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Pretreatment Methods for Biomass Conversion into Biofuels and Biopolymers

National Renewable Energy Laboratory

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Technology Marketing SummaryHydrolysis of lignocellulosic biomass using an acid catalyst to produce sugars has been known for decades but can be costly and requires special equipment. The hydrolyzed sugars themselves are somewhat labile to the harsh hydrolysis conditions and may be degraded to unwanted or toxic byproducts. If exposed to acid for too long, the glucose derived from cellulose degrades into hydroxymethlylfurfural, which can be further degraded into levulinic acid and formic acid. Xylose, a hemicellulose sugar, can be degraded into furfural and further to tars and other degradation products.

After a century of research and development, the dilute acid hydrolysis process has evolved into a highly efficient process of converting biomass into ethanol. Hydrolysis occurs in two stages to maximize sugar yields from the hemicellulose and cellulose fractions of biomass. The first stage is operated under milder conditions to hydrolyze hemicellulose, while the second stage is optimized to hydrolyze the more resistant cellulose fraction. Liquid hydrolyzates are recovered from each stage, neutralized, and fermented to ethanol.DescriptionPatents: 6,660,506, 6,423,145, 6,228,177 and 5,705,369
This technology is a set of processes to convert lignocellulosic biomass to ethanol, comprising hydrolyzing lignocellulosic materials by subjecting dried lignocellulosic material in a reactor to a catalyst composed of a dilute solution of a strong acid and a metal salt to lower the activation energy (i.e., the temperature) of cellulose hydrolysis and ultimately obtain higher sugar yields. The lower temperatures achieved reduces the need for costly steam and specialized equipment and enables the hydrolysis of both hemicellulose and cellulose, when used with hydrolyzer feeders that do not compact the biomass feedstock to achieve higher sugar yields. The liquid hydrolyzates are recovered from each stage and fermented to alcohol. Residual cellulose and lignin left over in the solids from the hydrolysis reactors serve as boiler fuel for electricity or steam production.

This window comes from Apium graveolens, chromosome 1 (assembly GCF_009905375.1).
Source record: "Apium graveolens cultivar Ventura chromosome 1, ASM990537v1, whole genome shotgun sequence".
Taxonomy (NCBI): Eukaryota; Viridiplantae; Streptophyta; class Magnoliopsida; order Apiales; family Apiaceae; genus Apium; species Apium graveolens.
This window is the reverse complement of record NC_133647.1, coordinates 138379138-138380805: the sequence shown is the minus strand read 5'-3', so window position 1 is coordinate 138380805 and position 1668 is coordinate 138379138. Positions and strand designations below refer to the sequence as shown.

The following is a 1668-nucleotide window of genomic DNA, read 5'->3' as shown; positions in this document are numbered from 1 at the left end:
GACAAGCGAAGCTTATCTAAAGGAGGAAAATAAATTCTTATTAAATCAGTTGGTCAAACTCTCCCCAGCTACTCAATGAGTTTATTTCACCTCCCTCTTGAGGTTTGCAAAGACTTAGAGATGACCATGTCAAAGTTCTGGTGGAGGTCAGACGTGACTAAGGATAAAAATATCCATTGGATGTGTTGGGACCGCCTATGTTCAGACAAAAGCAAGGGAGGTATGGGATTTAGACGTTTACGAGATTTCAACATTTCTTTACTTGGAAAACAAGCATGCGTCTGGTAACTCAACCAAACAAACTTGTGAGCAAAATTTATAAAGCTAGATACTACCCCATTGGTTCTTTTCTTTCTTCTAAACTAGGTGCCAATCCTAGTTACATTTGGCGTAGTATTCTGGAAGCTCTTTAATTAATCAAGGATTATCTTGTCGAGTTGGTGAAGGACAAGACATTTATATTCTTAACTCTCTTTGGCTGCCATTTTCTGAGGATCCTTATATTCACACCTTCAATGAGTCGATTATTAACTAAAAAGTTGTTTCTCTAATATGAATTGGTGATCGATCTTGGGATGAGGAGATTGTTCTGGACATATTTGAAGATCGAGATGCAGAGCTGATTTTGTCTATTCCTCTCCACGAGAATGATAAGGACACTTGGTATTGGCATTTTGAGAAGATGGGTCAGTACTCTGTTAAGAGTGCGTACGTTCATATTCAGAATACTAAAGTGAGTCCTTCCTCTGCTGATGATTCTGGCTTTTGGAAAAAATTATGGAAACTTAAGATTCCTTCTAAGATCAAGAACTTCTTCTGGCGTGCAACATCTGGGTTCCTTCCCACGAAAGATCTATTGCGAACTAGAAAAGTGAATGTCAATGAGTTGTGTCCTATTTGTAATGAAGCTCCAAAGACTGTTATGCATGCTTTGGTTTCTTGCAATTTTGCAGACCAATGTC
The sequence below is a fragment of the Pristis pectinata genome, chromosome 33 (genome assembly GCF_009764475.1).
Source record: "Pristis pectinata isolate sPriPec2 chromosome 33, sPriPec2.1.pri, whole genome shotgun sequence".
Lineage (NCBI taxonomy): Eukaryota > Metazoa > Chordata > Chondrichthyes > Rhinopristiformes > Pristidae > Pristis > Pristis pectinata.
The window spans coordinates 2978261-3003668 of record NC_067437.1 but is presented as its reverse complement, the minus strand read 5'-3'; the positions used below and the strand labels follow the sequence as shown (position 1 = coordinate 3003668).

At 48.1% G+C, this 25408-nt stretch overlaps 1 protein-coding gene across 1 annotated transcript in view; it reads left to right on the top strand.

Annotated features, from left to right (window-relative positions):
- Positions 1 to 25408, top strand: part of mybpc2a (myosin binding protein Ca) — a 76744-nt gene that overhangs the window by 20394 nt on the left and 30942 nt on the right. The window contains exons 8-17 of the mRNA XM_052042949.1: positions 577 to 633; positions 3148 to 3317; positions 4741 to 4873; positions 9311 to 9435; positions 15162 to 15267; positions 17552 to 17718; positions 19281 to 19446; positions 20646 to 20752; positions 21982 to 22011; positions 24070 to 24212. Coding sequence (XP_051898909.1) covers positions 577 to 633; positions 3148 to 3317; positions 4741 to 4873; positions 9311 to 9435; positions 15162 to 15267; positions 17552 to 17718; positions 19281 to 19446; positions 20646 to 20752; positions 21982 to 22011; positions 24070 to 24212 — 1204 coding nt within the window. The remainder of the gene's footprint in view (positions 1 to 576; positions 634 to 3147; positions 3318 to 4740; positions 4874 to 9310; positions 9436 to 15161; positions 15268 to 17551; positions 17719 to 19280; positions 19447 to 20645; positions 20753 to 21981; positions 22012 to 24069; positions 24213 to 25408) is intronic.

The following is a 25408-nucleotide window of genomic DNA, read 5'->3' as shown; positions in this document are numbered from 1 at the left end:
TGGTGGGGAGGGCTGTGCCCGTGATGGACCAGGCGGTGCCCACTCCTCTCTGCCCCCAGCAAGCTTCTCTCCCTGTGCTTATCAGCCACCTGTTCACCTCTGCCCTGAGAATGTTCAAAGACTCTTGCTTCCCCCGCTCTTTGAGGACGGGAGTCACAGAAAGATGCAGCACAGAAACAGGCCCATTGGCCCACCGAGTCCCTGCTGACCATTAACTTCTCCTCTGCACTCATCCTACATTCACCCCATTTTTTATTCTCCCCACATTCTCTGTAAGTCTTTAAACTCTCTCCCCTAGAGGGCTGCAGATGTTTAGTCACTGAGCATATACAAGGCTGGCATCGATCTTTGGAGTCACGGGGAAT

Patent: 6,022,419
A multi-function process for hydrolysis and fractionation of lignocellulosic biomass to separate hemicellulosic sugars from other biomass components.
BenefitsNREL’s intellectual property in the area of pretreatment, can be beneficial to your company’s pretreatment steps in a number of ways, including the following:
-Lower required activation temperature for hydrolysis of both hemicelluloses and cellulose can reduce the cost of steam and equipment
-Increase fermentable sugar yields
-Recover water soluble sugars
-Requires less sever pH, temperature, and time than conventional prehydrolysis.
-Greater extraction of cellulose and hemicelluloses
- reduced nutrient requirements
- fermentation method in 00-52 eliminates the need for washing the second-stage hydrolysate to recover soluble sugars.
-Requires a less severe combination of pH, temperature, and time than conventional prehydrolysis.
Applications and IndustriesBio-fuels
Pulp & paper
Food & Feed processing
Textile processes
Patents and Patent Applications
ID Number
Title and Abstract
Primary Lab
Date
Patent 5,705,369
Patent
5,705,369
Prehydrolysis of lignocellulose
The invention relates to the prehydrolysis of lignocellulose by passing an acidic or alkaline solution through solid lignocellulosic particles with removal of soluble components as they are formed. The technique permits a less severe combination of pH, temperature and time than conventional prehydrolysis. Furthermore, greater extraction of both hemicellulose and lignin occurs simultaneously in the same reactor and under the same conditions.
National Renewable Energy Laboratory 01/06/1998
Issued
Patent 6,022,419
Patent
6,022,419
Hydrolysis and fractionation of lignocellulosic biomass